On Friday, Transport Authorities of London announced that it would not be renewing ride-hailing giant Uber’s license to operate in the city. Transport for London, the agency that oversees the city’s local commute modes and channels, declared that Uber was not sufficiently “fit and proper.” The designation carries significant weight in Britain. The authorities cited the company’s “lack of corporate responsibility” as the reason behind the unwillingness to renew the license, which expires on Sept. 30. Uber has, however, declared it will exercise its right to an appeal.
Right after the transport authorities made this announcement, Uber posted a petition on Change.org.
“By wanting to ban our app from the capital, Transport for London and their chairman, the Mayor, have given in to a small number of people who want to restrict consumer choice. To defend the livelihoods of 40,000 drivers – and the consumer choice of millions of Londoners – sign this petition asking to reverse the decision to ban Uber in London,” it said.
Uber emailed its London users with the subject line: “Save your Uber in London.” By the end of the day, more than 410,000 people had signed their names to the petition.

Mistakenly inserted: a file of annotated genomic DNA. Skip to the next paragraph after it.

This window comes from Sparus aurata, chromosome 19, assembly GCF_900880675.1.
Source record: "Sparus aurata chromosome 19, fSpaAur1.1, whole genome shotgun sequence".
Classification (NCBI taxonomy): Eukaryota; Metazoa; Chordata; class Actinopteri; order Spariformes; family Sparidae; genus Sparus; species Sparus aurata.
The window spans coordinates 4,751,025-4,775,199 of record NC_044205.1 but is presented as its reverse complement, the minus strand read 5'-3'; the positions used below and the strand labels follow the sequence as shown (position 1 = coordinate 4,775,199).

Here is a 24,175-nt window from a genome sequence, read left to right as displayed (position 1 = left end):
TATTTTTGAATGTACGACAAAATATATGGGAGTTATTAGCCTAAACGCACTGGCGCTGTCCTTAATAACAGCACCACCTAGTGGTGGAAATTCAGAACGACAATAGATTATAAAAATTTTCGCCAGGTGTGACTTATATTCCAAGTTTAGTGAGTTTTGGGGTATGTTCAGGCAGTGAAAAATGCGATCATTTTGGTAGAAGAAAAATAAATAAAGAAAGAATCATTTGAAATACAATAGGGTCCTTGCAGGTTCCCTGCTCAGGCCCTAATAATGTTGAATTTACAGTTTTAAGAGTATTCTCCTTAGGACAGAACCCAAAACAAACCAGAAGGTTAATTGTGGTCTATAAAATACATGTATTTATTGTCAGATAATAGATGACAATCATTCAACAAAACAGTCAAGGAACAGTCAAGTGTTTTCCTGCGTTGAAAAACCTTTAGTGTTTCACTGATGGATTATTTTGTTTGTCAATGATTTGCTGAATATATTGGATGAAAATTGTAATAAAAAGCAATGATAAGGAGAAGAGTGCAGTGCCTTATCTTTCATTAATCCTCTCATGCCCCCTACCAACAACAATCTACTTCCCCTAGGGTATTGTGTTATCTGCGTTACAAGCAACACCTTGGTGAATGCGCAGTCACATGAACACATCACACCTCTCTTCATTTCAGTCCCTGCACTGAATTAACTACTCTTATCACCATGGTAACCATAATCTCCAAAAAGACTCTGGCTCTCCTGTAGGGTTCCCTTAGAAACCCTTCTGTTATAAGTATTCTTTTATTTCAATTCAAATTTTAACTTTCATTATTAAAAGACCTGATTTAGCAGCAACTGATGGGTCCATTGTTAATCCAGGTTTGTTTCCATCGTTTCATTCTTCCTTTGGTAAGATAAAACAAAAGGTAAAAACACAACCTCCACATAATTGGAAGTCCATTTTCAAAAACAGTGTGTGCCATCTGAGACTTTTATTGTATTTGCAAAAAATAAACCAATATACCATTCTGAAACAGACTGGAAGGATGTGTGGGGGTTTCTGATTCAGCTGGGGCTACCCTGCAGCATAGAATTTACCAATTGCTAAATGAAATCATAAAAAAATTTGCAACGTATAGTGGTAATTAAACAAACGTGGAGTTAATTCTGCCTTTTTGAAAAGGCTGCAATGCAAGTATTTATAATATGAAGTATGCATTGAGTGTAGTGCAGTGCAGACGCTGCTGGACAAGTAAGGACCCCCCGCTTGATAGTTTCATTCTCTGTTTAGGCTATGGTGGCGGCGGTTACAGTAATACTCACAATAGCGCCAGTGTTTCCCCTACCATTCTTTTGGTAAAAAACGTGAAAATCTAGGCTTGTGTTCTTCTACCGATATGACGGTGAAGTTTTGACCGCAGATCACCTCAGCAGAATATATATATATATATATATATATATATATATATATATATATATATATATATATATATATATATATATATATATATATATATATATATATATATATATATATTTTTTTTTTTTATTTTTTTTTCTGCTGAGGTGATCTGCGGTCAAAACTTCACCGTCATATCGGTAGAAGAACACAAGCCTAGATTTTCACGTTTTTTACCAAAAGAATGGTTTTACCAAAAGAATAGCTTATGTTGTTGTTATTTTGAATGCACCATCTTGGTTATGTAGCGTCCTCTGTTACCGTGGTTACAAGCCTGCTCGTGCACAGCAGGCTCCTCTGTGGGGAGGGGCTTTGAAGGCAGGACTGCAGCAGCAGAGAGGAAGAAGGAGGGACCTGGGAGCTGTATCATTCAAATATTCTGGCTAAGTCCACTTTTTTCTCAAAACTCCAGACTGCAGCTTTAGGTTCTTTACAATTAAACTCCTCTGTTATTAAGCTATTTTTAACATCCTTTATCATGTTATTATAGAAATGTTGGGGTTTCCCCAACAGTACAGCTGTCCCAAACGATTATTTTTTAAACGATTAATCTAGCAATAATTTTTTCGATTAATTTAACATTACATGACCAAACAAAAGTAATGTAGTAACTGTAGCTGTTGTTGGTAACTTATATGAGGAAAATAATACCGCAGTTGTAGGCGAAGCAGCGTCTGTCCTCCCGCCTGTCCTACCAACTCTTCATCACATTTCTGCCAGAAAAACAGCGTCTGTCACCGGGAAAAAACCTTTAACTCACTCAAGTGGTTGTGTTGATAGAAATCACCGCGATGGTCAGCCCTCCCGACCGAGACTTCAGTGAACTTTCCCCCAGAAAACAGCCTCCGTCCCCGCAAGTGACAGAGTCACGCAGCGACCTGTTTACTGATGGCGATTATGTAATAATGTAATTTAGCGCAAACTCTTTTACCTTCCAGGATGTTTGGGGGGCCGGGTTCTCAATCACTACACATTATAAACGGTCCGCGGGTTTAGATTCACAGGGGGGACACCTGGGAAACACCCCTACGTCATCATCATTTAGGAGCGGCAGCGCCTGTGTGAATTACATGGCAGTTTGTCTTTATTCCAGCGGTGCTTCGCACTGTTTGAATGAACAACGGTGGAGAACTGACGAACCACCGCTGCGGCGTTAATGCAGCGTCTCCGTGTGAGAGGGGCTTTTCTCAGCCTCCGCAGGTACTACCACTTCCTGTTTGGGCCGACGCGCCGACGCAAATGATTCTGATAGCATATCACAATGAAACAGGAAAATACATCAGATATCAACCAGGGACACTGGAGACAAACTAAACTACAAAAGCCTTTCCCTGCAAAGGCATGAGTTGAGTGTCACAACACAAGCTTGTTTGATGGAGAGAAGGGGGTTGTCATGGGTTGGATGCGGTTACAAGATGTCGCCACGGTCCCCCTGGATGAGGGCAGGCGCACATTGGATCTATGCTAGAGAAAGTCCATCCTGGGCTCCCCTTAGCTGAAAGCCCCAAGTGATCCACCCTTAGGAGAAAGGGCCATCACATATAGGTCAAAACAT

Uber’s new CEO Dara Khosrowshahi wrote in a Twitter post that Uber was “far from perfect” and urged London’s city regulators to work out a solution with the company.
Over the past few years Uber has been temporarily forced out of a few major markets, such as Delhi and Austin, Texas. Uber also voluntarily left China after selling its business there to a rival, Didi Chuxing. But it has never been asked to exit from a market as important as London. A ban on operating in one of its largest markets would certainly hit Uber’s bottom line. The company said it has 40,000 drivers and 3.5 million customers in London who use its app at least once every three months.
Losing the license to operate in London presents a major challenge for Khosrowshahi. In an email to Uber employees, Khosrowshahi said that he thought the decision was unfair, but that “the truth is that there is a high cost to a bad reputation.” He added that “it’s critical that we act with integrity in everything we do and learn how to be a better partner to every city we operate in.”